PROPORTIONALITY AND COSTS: IT APPLIES TO BIG CASES AS WELL

Mediatelegal

The short judgment of Mr Justice Males in the case of Vitol Bahrain –v- Nasdec General Trading LLC makes it clear that the issue of proportionality in costs impacts upon cases of every size, even the most major multi-million dollar dispute.

VITOL BAHRAIN – THE APPLICATION

(Vitol Bahrain EC –v- Nasdec General Trading LLC (RCJ 5/11/2013))

The substantive case is the Vitol Bahrain case was highly significant. It concerned who had title to oil cargoes with a total value of US $119 million.

However the application before the court was not about title. It was about whether an injunction should be granted to prevent the defendants from joining the claimant into an action in the UAE.  In essence the case was about where the matter should be litigated. The parties agreed that justice could be done either in the UAE court or the UK.  Which court heard it was, in essence, a matter of preference.

THE HEARING

The hearing took just over a day (an extra half hour was used in order to finish). The judge described it as not particularly heavy by Commercial Court standards with three ring binders of evidence.  The defendants were successful.

THE COSTS

The judge described the statements of costs filed on each side as “eye watering”.

1.            The claimant’s schedule claimed £242,760.48 (although this included the costs of an earlier without notice application).

2.            The defendants’ statement of costs sought £165,421.80.

THE JUDGE’S OBSERVATIONS

 The judge was blunt in his observation:

Essentially, therefore, the parties have between them spent over £400,000 in order to determine which of two courts should decide that question of title, when each of them accepts that either court is well capable of doing so in accordance with the interests of justice.

The judge went on to state:

  •  The parties and their lawyers are free to agree whatever they wish.
  • However the rules make it clear that the costs recoverable by the successful party from the unsuccessful party are limited to those which are reasonable and proportionate.
  • Specialist counsel and solicitors were needed, as was the involvement of lawyers in the UEA.

“Nevertheless my firm view is that the amounts claimed by way of costs in this case are grossly disproportionate”.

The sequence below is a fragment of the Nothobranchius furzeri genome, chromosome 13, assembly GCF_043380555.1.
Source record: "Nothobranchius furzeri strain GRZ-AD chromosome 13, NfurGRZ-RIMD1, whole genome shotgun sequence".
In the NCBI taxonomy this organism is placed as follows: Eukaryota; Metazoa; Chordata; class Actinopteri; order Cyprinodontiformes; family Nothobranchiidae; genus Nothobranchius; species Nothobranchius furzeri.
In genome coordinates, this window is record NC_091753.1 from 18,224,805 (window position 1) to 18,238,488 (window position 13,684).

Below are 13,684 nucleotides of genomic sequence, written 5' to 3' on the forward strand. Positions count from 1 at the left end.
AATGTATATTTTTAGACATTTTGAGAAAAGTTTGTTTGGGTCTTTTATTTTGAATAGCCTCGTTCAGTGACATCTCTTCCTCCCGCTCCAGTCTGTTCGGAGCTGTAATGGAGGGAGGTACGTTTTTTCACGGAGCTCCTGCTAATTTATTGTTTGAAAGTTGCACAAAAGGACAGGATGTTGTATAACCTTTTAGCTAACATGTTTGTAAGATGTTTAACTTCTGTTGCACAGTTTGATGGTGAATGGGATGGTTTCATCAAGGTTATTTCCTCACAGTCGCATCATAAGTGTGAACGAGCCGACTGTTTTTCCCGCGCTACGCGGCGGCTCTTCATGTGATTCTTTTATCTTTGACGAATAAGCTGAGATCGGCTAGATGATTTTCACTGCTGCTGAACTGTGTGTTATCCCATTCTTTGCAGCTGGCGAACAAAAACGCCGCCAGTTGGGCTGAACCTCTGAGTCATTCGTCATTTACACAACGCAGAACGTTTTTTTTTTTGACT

A MESSAGE SENT OUT TO THE COMMERCIAL COURT: COSTS ARE NOT REASONABLE JUST BECAUSE THEY ARE COMPARABLE

  “It is important that the message should go out loud and clear that the Commercial Court will not assess costs summarily in such disproportionate amounts merely because the figures on both sides are broadly comparable.  Control will be exercised to ensure that the costs claimed from the unsuccessful party are reasonable and proportionate”.

 COSTS REDUCED

The Defendants’ costs were reduced from £165,421.80 to £75,000.

COSTS BUDGETING IN THE COMMERCIAL COURT

The judge observed that the costs incurred in that case would not have been prevented if the rules about costs budgeting had applied in the Commercial Court.    Many cases concerned jurisdiction and anti-suit injunctions.  Costs, and substantial costs were incurred at a time when it was not known whether the court has or will exercise jurisdiction.  “To require the parties to submit costs budget at that stage would therefore be impracticable”.

 SHORTFALL IN COSTS

There was a shortfall of costs claimed, as against costs awarded, of £90,421.80.  This highlights the need for litigators, at any level of litigation, to be aware of the overriding principle of proportionality.

  • Private clients have to be warned about the potential shortfall.
  • Strategies will have to be adapted to mitigate costs. (This will be the subject of a future post).
  • It cannot be assumed that because one side has a large costs schedule the successful party can point to that schedule as evidence of the reasonableness of the costs incurred. Both schedules could be disproportional.

FINDING THE CASE

The case is available to subscribers of Lawtel.

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